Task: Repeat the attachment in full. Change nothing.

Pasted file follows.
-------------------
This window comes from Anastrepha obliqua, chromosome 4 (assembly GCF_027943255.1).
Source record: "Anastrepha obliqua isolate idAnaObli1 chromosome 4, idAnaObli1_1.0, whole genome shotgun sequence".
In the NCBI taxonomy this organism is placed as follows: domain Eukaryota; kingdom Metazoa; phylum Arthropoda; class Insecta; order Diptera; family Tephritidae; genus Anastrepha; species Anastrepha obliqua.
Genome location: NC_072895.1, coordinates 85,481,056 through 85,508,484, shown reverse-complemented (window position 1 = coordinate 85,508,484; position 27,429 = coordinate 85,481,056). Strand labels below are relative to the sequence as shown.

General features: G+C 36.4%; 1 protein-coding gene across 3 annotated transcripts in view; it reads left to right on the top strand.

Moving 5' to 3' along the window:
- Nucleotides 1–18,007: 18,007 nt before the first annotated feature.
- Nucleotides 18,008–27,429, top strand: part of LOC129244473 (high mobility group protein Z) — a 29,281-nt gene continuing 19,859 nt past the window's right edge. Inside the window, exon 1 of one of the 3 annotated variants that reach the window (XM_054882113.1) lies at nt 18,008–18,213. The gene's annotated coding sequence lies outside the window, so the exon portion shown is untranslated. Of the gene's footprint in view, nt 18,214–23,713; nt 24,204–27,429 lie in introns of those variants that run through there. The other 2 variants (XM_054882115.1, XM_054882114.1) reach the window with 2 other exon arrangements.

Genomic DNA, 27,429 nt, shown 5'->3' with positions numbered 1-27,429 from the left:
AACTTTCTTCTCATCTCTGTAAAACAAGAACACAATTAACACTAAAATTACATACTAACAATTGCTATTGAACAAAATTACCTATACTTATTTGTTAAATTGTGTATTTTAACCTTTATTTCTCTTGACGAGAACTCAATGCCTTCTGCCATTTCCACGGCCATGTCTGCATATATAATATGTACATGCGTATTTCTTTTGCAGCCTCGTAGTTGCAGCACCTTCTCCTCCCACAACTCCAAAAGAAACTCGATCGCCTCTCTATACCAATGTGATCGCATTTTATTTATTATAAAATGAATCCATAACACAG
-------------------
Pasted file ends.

This window comes from Anastrepha obliqua, chromosome 4 (assembly GCF_027943255.1).
Source record: "Anastrepha obliqua isolate idAnaObli1 chromosome 4, idAnaObli1_1.0, whole genome shotgun sequence".
In the NCBI taxonomy this organism is placed as follows: domain Eukaryota; kingdom Metazoa; phylum Arthropoda; class Insecta; order Diptera; family Tephritidae; genus Anastrepha; species Anastrepha obliqua.
Genome location: NC_072895.1, coordinates 85,481,056 through 85,508,484, shown reverse-complemented (window position 1 = coordinate 85,508,484; position 27,429 = coordinate 85,481,056). Strand labels below are relative to the sequence as shown.

General features: G+C 36.4%; 1 protein-coding gene across 3 annotated transcripts in view; it reads left to right on the top strand.

Moving 5' to 3' along the window:
- Nucleotides 1–18,007: 18,007 nt before the first annotated feature.
- Nucleotides 18,008–27,429, top strand: part of LOC129244473 (high mobility group protein Z) — a 29,281-nt gene continuing 19,859 nt past the window's right edge. Inside the window, exon 1 of one of the 3 annotated variants that reach the window (XM_054882113.1) lies at nt 18,008–18,213. The gene's annotated coding sequence lies outside the window, so the exon portion shown is untranslated. Of the gene's footprint in view, nt 18,214–23,713; nt 24,204–27,429 lie in introns of those variants that run through there. The other 2 variants (XM_054882115.1, XM_054882114.1) reach the window with 2 other exon arrangements.

Genomic DNA, 27,429 nt, shown 5'->3' with positions numbered 1-27,429 from the left:
AACTTTCTTCTCATCTCTGTAAAACAAGAACACAATTAACACTAAAATTACATACTAACAATTGCTATTGAACAAAATTACCTATACTTATTTGTTAAATTGTGTATTTTAACCTTTATTTCTCTTGACGAGAACTCAATGCCTTCTGCCATTTCCACGGCCATGTCTGCATATATAATATGTACATGCGTATTTCTTTTGCAGCCTCGTAGTTGCAGCACCTTCTCCTCCCACAACTCCAAAAGAAACTCGATCGCCTCTCTATACCAATGTGATCGCATTTTATTTATTATAAAATGAATCCATAACACAG